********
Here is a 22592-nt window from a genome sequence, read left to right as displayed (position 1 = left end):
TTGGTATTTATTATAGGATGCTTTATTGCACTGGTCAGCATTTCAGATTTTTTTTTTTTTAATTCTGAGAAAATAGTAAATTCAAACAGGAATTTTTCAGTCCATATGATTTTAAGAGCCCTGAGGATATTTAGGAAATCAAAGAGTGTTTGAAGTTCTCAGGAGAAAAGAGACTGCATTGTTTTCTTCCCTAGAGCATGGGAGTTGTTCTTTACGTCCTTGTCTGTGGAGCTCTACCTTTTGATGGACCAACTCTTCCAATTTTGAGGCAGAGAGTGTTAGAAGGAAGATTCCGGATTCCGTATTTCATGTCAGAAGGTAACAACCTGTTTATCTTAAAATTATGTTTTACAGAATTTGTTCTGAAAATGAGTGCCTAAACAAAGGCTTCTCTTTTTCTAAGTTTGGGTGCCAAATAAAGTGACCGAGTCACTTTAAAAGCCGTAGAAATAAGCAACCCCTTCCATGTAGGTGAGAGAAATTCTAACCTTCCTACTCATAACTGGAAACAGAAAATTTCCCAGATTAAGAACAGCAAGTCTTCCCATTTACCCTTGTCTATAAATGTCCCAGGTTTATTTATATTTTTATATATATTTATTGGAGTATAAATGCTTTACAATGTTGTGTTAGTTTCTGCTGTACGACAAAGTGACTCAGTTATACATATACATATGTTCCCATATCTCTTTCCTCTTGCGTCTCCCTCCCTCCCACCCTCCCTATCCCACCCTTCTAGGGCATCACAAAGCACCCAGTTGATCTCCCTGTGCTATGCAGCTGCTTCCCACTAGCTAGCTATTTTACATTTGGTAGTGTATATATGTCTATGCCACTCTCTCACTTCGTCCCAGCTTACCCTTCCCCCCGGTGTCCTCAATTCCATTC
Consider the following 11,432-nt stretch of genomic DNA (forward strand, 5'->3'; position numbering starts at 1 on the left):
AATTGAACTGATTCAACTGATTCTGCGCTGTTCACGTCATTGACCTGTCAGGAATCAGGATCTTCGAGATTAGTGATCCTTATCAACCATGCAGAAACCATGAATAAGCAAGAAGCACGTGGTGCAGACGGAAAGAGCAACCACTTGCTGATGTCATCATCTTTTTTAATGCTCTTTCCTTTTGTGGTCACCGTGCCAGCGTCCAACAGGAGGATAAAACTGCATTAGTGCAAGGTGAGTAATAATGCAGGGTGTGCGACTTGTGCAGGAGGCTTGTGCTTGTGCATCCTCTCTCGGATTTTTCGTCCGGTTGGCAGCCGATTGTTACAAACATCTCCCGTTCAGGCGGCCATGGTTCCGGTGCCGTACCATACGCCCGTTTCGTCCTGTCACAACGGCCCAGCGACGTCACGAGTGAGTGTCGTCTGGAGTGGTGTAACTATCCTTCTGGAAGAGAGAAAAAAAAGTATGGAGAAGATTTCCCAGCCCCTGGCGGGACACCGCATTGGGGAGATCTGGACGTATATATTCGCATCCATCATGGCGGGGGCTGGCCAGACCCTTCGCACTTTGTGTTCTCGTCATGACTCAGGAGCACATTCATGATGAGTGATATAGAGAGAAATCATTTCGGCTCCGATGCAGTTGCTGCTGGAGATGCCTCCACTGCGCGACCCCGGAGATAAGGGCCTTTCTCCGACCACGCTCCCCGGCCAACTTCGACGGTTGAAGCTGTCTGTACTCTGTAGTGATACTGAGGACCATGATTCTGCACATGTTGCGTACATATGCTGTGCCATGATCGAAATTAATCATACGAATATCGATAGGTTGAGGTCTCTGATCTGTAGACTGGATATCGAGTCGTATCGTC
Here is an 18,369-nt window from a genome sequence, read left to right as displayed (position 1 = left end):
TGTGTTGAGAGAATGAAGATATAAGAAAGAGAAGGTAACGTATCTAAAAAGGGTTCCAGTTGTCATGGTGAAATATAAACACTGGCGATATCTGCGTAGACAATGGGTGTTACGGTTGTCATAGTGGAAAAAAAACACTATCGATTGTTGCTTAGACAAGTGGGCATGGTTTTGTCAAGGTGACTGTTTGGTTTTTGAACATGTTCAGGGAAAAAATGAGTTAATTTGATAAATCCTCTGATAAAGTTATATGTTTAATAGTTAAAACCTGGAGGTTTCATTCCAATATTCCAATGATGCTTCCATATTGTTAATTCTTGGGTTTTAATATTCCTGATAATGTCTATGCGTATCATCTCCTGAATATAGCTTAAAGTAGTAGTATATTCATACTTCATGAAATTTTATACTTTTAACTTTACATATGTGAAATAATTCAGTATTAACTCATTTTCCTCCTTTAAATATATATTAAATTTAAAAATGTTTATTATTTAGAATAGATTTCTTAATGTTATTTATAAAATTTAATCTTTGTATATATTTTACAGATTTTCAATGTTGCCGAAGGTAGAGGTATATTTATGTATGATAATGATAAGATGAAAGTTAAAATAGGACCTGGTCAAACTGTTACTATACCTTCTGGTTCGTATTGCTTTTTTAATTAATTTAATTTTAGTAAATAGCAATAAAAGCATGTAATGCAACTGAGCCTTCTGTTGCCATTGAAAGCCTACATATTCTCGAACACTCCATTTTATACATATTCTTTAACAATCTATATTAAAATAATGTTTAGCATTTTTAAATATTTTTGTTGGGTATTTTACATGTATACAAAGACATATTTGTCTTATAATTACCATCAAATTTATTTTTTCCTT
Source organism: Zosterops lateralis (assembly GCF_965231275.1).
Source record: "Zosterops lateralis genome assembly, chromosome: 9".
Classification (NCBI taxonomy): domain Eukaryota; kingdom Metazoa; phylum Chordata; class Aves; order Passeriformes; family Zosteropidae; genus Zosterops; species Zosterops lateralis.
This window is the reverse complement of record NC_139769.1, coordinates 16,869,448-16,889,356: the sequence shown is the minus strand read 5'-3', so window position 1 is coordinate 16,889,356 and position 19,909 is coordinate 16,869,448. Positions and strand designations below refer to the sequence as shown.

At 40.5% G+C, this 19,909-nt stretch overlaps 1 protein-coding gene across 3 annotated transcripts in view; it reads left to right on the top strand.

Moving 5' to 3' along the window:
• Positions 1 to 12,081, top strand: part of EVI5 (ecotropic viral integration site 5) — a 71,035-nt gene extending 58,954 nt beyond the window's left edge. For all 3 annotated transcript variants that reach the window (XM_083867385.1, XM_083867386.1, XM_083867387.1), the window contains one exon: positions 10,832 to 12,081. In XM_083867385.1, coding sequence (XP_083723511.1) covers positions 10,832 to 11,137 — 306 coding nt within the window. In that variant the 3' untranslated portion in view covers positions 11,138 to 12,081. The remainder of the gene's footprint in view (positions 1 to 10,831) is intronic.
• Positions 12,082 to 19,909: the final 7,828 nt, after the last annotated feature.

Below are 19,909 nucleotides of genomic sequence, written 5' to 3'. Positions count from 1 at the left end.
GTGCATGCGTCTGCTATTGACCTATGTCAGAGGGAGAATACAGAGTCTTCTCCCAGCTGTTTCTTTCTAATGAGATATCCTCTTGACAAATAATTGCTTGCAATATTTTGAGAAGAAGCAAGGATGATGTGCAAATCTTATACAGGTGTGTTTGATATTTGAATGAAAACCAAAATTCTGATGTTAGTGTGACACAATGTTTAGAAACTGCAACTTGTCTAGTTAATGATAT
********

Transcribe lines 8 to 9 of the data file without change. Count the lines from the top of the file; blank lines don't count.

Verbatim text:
Source record: "Zosterops lateralis genome assembly, chromosome: 9".
Classification (NCBI taxonomy): domain Eukaryota; kingdom Metazoa; phylum Chordata; class Aves; order Passeriformes; family Zosteropidae; genus Zosterops; species Zosterops lateralis.